Paul-Henri Thiry, Baron d'Holbach (French: [dɔlbak]) (8 December 1723 – 21 January 1789), was a French-German philosopher, encyclopedist, writer, and prominent figure in the French Enlightenment. He was born Paul Heinrich Dietrich in Edesheim, near Landau in the Rhenish Palatinate, but lived and worked mainly in Paris, where he kept a salon. He was well known for his atheism and for his voluminous writings against religion, the most famous of them being The System of Nature (1770).
Later in 1754, when he learnt that Mme d'Holbach had died,Later in 1754, when he learnt that Mme d'Holbach had died,[note 1] Rousseau wrote a tender condolence letter to d'Holbach, and the friendship between the two men was rekindled. For three more years, Rousseau would frequent the salon of d'Holbach.
D'Holbach later arranged, along with Grimm and Diderot, for an annuity of 400 livres for Rousseau's common-law wife Thérèse Levasseur and her mother, pledging them not to reveal this to Rousseau for fear of wounding Rousseau's pride. When Rousseau eventually found out about this, he was furious with his friends for humiliating him. [note 2]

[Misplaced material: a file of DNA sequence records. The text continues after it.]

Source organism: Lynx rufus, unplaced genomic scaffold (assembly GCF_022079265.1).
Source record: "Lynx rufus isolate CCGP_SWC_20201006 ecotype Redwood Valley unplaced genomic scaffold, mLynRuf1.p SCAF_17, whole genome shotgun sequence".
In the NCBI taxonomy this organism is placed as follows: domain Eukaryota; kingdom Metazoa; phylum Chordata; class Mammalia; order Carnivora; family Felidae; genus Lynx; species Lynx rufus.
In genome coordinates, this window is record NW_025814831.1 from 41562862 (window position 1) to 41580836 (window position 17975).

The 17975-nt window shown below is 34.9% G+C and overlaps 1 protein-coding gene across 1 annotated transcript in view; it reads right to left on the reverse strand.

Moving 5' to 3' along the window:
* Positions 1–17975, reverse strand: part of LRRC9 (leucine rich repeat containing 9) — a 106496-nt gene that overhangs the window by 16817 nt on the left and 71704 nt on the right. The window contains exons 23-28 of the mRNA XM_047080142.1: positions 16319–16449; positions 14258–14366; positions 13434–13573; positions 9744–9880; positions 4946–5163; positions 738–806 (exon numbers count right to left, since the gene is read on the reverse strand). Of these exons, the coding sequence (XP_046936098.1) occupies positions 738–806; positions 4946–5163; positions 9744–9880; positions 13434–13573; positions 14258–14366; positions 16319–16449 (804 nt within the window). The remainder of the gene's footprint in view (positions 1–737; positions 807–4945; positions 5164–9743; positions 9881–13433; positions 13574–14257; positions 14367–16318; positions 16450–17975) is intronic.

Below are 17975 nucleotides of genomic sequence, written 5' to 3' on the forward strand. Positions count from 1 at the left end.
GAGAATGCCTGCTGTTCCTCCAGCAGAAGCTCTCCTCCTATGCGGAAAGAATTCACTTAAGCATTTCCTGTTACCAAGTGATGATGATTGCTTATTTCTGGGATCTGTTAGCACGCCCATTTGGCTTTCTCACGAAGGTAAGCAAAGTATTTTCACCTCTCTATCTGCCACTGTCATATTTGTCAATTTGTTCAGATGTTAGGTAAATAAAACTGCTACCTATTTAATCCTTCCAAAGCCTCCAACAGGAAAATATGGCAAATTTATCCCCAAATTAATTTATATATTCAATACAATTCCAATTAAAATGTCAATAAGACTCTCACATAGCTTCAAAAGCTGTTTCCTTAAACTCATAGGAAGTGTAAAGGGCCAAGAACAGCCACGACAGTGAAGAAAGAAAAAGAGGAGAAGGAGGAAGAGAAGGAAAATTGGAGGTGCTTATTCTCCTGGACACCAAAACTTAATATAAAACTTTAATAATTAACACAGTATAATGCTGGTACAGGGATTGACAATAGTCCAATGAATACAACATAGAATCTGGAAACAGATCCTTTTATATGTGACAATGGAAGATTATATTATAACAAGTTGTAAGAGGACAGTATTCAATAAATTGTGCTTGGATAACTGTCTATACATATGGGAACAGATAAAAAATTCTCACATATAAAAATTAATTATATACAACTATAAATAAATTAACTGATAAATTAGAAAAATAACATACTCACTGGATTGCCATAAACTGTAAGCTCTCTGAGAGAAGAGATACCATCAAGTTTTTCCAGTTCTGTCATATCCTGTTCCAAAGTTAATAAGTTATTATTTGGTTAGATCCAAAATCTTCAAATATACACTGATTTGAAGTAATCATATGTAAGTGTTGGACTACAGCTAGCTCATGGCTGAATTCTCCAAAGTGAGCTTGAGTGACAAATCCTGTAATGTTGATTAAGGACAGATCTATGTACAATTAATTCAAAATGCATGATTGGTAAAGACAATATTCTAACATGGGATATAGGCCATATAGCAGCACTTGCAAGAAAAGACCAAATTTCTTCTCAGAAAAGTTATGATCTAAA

According to Marmontel, d'Holbach "had read everything and never forgotten anything of interest." Jean-Jacques Rousseau commented that d'Holbach could hold his own among scholars since he was learned and knowledgeable. Diderot enthusiastically endorsed d'Holbach's book System of Nature.
D'Holbach's philosophy influenced Marat, Danton, and Camille Desmoulins. According to Faguet: "d'Holbach, more than
D'Holbach's philosophy influenced Marat, Danton, and Camille Desmoulins. According to Faguet: "d'Holbach, more than Voltaire, more than Diderot, is the father of all the philosophy and all the anti-religious polemics at the end of the eighteenth and the first half of the nineteenth century."
During the French Directory, a book of d'Holbach was circulated to all departmental heads in a bid to rein in religious revivalism. In England, d'Holbach's views influenced Priestly, Godwin, and Shelley. In Germany, d'Holbach's views influenced Immanuel Kant.[note 3] It is speculated that d'Holbach's views influenced the historical materialism of Karl Marx.